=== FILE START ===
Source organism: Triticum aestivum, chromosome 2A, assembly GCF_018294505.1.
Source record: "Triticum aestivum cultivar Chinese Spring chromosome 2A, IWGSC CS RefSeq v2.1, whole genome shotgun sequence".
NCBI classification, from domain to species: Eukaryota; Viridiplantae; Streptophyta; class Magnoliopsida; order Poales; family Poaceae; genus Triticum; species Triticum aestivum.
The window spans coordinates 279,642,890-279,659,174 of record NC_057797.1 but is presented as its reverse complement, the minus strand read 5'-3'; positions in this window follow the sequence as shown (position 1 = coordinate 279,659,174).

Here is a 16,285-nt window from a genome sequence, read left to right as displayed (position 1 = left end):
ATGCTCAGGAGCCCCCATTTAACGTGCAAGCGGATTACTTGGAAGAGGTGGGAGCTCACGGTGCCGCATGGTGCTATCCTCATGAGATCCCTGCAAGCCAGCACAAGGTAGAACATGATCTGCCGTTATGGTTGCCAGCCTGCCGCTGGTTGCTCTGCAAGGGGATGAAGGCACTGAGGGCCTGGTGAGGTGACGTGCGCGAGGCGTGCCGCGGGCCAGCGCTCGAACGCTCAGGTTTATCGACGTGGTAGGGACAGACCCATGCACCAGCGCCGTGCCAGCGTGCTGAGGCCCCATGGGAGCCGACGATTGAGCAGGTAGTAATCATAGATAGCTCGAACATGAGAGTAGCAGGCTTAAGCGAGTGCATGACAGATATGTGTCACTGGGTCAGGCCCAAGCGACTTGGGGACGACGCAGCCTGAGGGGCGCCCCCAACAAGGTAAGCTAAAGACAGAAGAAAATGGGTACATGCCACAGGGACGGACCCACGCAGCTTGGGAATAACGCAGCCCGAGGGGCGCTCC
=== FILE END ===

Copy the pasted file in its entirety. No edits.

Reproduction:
Source organism: Triticum aestivum, chromosome 2A, assembly GCF_018294505.1.
Source record: "Triticum aestivum cultivar Chinese Spring chromosome 2A, IWGSC CS RefSeq v2.1, whole genome shotgun sequence".
NCBI classification, from domain to species: Eukaryota; Viridiplantae; Streptophyta; class Magnoliopsida; order Poales; family Poaceae; genus Triticum; species Triticum aestivum.
The window spans coordinates 279,642,890-279,659,174 of record NC_057797.1 but is presented as its reverse complement, the minus strand read 5'-3'; positions in this window follow the sequence as shown (position 1 = coordinate 279,659,174).

Here is a 16,285-nt window from a genome sequence, read left to right as displayed (position 1 = left end):
ATGCTCAGGAGCCCCCATTTAACGTGCAAGCGGATTACTTGGAAGAGGTGGGAGCTCACGGTGCCGCATGGTGCTATCCTCATGAGATCCCTGCAAGCCAGCACAAGGTAGAACATGATCTGCCGTTATGGTTGCCAGCCTGCCGCTGGTTGCTCTGCAAGGGGATGAAGGCACTGAGGGCCTGGTGAGGTGACGTGCGCGAGGCGTGCCGCGGGCCAGCGCTCGAACGCTCAGGTTTATCGACGTGGTAGGGACAGACCCATGCACCAGCGCCGTGCCAGCGTGCTGAGGCCCCATGGGAGCCGACGATTGAGCAGGTAGTAATCATAGATAGCTCGAACATGAGAGTAGCAGGCTTAAGCGAGTGCATGACAGATATGTGTCACTGGGTCAGGCCCAAGCGACTTGGGGACGACGCAGCCTGAGGGGCGCCCCCAACAAGGTAAGCTAAAGACAGAAGAAAATGGGTACATGCCACAGGGACGGACCCACGCAGCTTGGGAATAACGCAGCCCGAGGGGCGCTCC